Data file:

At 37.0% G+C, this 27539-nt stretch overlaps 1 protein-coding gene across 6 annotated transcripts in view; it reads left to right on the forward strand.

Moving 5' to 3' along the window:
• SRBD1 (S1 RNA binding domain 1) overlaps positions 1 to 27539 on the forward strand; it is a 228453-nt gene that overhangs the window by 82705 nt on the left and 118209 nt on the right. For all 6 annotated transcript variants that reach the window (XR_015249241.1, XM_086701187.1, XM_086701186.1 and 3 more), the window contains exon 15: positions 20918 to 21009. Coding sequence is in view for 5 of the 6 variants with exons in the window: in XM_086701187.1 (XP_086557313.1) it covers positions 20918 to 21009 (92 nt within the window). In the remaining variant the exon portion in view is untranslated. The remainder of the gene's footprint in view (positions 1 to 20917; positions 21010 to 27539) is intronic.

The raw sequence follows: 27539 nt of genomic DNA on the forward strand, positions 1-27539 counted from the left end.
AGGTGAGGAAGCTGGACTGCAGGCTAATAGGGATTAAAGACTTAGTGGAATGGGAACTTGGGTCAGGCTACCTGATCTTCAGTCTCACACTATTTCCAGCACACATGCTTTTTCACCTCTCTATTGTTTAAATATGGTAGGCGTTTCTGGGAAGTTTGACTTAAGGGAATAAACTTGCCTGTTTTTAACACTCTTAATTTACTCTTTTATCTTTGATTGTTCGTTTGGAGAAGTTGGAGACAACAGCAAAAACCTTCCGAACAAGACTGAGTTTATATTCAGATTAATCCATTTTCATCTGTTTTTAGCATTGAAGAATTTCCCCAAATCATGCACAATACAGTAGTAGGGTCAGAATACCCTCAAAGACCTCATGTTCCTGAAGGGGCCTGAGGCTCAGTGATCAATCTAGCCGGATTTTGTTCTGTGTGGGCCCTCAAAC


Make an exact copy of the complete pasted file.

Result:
At 37.0% G+C, this 27539-nt stretch overlaps 1 protein-coding gene across 6 annotated transcripts in view; it reads left to right on the forward strand.

Moving 5' to 3' along the window:
• SRBD1 (S1 RNA binding domain 1) overlaps positions 1 to 27539 on the forward strand; it is a 228453-nt gene that overhangs the window by 82705 nt on the left and 118209 nt on the right. For all 6 annotated transcript variants that reach the window (XR_015249241.1, XM_086701187.1, XM_086701186.1 and 3 more), the window contains exon 15: positions 20918 to 21009. Coding sequence is in view for 5 of the 6 variants with exons in the window: in XM_086701187.1 (XP_086557313.1) it covers positions 20918 to 21009 (92 nt within the window). In the remaining variant the exon portion in view is untranslated. The remainder of the gene's footprint in view (positions 1 to 20917; positions 21010 to 27539) is intronic.

The raw sequence follows: 27539 nt of genomic DNA on the forward strand, positions 1-27539 counted from the left end.
AGGTGAGGAAGCTGGACTGCAGGCTAATAGGGATTAAAGACTTAGTGGAATGGGAACTTGGGTCAGGCTACCTGATCTTCAGTCTCACACTATTTCCAGCACACATGCTTTTTCACCTCTCTATTGTTTAAATATGGTAGGCGTTTCTGGGAAGTTTGACTTAAGGGAATAAACTTGCCTGTTTTTAACACTCTTAATTTACTCTTTTATCTTTGATTGTTCGTTTGGAGAAGTTGGAGACAACAGCAAAAACCTTCCGAACAAGACTGAGTTTATATTCAGATTAATCCATTTTCATCTGTTTTTAGCATTGAAGAATTTCCCCAAATCATGCACAATACAGTAGTAGGGTCAGAATACCCTCAAAGACCTCATGTTCCTGAAGGGGCCTGAGGCTCAGTGATCAATCTAGCCGGATTTTGTTCTGTGTGGGCCCTCAAAC